(“remained captive”, back right), with D. Harrison (middle, with cap)
and Art Bailey (right). Photo - St. Nazaire to Singapore, Vol. 1
The remainder regrouped with comrades in England and were joined by other officers and ratings from Canada. They set sail for North Africa in late October or early November, 1942. The Canadian men, with a sprinkling of Royal Navy personnel were lowered with their LCMs over the side of tankers at midnight, November 8, 1942 to ferry goods and supplies to the undefended shores of North Africa - and against resistance at Arzew, just south of Oran.
After about a week of this and the loss of one coxswain who was killed, the LCMs were left behind and the Canadians boarded three ships for the return to England. The Reina del Pacifico arrived safely but a slow old blister named the Clan MacTaggart and the P & O liner Ettrick were torpedoed off Gibraltar. One sailor died in the sinking of the Clan MacTaggart. Eight died when a torpedo scored a direct hit on the mess deck of the Ettrick. So these fine Canadian sailors were buried at sea.
In late spring of 1943 about two hundred officers and ratings of Combined Operations (CO) left Britain from various ports to man LCMs in the invasion of Sicily on July 10th. Some of these men suffered terribly from dysentery while camped in the desert waiting for slower ships to arrive with their boats and many were still in a weakened condition when they hit the beaches south of Syracuse near a town named Avola and in the Pachino-Marzamemi Beaches further south. These Canadian sailors, with no change of clothing, subsisted on what they could scrounge for themselves for over a month at Sicily. Some slept on the beaches and on landing craft and one group found safety from bombs in an abandoned limestone cave near the beach. Very damp and lizardly, it was a welcome haven at night.
The men under a new commanding officer did yeoman work, although working long hours, under fed and pestered severely by Stukas and JU88s. The stokers kept the landing craft running, if not on two engines, then on one (no down time) and the Canadian Flotillas were highly praised by the British Admiralty and General Montgomery himself. Their monkey mascot went bomb crazy and was buried at sea in a sandbag. It was a sad occasion when it was chucked overboard for our safety.
Late in the Sicilian campaign, because of poor conditions, some of these now-seasoned veterans came down with dysentery and were shipped off to Malta to recuperate. The favourite Navy cure for dysentery seemed to some to be a six or seven day starvation period; some of the boys certainly had nice looking rib cages while convalescing in Malta. All the flotillas soon appeared at Valetta, Malta with only a few days to make things shipshape for the Italian landing early in September. After a few weeks of ferrying supplies from near Messina to Reggio, they returned to Africa and again to England in October; some were well-laden with side arms picked up at AMGOT stores (Allied Military Government of Occupied Territory). This group returned to Canada, landing at Halifax on December 6, 1943 after two years of overseas service.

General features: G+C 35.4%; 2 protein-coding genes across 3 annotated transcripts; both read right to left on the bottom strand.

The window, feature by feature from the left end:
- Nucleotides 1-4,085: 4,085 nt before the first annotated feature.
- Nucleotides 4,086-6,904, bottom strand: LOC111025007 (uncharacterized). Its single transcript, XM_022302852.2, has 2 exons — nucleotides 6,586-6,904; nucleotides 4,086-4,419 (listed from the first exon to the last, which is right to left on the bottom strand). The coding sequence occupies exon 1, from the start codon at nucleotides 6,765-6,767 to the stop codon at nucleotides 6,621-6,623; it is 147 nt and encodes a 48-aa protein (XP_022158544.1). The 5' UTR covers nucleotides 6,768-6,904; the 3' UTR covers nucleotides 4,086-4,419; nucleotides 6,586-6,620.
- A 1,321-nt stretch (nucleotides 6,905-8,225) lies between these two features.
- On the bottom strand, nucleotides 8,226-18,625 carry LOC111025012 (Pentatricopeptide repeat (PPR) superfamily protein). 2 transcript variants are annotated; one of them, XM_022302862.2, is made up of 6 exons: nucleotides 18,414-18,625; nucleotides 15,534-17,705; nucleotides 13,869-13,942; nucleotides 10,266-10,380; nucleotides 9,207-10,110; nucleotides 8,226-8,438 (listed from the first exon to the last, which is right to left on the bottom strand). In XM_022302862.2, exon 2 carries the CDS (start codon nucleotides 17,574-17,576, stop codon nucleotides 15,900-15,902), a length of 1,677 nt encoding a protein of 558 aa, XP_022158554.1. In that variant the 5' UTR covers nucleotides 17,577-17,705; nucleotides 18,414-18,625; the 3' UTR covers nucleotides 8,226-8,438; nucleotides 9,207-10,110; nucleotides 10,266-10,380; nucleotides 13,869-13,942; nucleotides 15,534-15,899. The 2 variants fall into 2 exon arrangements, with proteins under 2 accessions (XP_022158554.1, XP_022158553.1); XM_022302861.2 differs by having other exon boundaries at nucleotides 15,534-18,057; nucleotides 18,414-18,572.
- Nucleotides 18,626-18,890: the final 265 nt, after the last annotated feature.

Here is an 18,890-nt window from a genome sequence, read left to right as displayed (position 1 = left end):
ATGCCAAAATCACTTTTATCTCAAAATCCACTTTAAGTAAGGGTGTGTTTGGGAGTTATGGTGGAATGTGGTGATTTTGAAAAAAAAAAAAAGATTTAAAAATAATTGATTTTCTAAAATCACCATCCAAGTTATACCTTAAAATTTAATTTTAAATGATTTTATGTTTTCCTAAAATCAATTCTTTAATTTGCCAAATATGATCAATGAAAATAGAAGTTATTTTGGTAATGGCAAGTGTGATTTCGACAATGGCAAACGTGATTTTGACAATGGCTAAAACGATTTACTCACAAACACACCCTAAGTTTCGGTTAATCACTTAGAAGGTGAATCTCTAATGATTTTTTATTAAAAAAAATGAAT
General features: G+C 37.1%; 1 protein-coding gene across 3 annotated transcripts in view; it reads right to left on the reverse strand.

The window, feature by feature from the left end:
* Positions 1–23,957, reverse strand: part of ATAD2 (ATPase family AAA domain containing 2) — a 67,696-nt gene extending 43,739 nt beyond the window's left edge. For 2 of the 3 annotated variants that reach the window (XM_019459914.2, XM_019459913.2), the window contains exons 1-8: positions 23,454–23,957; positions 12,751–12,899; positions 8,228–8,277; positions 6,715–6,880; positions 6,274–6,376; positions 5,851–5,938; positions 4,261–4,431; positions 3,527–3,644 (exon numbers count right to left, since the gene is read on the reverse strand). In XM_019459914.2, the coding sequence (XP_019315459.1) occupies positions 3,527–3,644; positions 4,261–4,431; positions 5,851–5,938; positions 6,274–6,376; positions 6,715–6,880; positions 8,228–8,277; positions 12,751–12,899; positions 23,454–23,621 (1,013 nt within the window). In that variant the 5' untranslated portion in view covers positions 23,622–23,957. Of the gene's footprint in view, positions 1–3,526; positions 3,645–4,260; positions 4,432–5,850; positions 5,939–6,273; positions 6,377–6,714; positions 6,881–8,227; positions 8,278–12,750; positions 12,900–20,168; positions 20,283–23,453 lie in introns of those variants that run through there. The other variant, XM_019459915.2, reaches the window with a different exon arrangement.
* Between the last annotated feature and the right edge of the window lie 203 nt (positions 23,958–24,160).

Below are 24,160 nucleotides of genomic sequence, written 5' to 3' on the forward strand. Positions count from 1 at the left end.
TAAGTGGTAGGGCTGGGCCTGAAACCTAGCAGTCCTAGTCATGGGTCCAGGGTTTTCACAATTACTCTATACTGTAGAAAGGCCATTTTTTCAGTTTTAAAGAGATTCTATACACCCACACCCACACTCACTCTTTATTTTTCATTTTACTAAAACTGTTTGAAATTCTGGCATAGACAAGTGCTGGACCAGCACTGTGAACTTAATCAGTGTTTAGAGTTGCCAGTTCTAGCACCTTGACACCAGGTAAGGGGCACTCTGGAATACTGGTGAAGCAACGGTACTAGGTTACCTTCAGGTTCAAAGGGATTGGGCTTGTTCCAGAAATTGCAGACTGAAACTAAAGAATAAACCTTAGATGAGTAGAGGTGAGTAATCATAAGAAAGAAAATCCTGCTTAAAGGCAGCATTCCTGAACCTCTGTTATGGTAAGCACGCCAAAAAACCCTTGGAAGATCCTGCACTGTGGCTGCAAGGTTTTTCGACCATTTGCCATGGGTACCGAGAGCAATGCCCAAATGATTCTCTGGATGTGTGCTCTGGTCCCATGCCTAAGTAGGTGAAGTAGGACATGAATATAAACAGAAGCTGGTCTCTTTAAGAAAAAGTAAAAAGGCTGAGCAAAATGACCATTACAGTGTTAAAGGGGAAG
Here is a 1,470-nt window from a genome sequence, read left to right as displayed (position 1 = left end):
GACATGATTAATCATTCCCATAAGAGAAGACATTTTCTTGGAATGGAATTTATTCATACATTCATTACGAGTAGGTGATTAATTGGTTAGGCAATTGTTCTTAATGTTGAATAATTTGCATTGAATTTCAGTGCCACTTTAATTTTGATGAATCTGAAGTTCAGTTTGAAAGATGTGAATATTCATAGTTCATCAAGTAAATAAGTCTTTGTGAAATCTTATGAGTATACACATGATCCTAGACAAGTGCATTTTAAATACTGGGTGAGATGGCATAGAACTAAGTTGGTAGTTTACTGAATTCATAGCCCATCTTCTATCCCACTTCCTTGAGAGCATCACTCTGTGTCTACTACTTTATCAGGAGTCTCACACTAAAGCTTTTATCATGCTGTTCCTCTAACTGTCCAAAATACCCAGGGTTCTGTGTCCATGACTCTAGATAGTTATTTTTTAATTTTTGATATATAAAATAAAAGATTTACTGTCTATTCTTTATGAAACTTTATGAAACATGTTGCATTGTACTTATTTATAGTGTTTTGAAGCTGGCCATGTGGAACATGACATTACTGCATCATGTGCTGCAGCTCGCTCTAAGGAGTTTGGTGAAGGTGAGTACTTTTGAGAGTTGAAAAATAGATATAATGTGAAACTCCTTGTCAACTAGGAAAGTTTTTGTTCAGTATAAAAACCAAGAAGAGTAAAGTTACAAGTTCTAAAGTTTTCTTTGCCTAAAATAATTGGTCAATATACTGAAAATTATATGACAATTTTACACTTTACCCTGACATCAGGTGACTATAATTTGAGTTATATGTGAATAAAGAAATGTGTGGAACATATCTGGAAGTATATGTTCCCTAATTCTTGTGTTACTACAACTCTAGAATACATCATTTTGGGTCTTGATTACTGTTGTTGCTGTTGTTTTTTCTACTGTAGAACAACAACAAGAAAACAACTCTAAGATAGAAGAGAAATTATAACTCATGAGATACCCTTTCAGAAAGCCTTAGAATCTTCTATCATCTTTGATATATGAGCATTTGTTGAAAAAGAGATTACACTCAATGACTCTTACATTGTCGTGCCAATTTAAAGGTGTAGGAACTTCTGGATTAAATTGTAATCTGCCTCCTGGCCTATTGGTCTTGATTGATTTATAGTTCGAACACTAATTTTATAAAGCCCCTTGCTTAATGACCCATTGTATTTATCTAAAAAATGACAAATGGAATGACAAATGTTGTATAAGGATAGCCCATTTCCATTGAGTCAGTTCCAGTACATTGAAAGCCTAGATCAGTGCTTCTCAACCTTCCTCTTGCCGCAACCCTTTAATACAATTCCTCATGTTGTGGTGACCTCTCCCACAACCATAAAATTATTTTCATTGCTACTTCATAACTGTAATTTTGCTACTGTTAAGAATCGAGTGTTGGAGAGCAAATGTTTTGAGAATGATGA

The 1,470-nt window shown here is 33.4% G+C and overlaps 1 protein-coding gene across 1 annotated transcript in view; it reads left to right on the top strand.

"This group returned to Canada, landing at Halifax" aboard Aquitania,
including Chuck Rose (Rosie), Don Westbrook (Westy), Al Kirby (laughing)
and Joe Watson (turning his collar): Photo - G. D. (Doug) Harrison
Some of this group joined new officers and ratings and took a very active part aboard the LSIs Prince Henry and Prince David on D-Day. In many war photos of that time, Canadian manned LSIs are shown in the forefront of their landings in both the D-Days in France and in the Adriatic and Aegean Seas. A few Canadian CO ratings accepted drafts back into General Service and served admirably there as well for the duration of hostilities. Other CO ratings and officers with recruits from Canada manned 30 LCI(L)s for Normandy D-Day and did ferry service for two months. They were carrying soldiers to the landing beaches and artificial harbour - or Mulberry(s) as they were called. They appear on a recent commemorative stamp of the Normandy Landing. The letters and digits stand out clearly showing LCI(L) 299 as our representative. (Even the glue on the stamps has a nice taste).
In all, twenty or more awards were made to the men of Canadian Combined Operations for outstanding devotion duty to Dieppe, North Africa, Sicily, Italy and D-Day Normandy.
Unattributed Photos by GH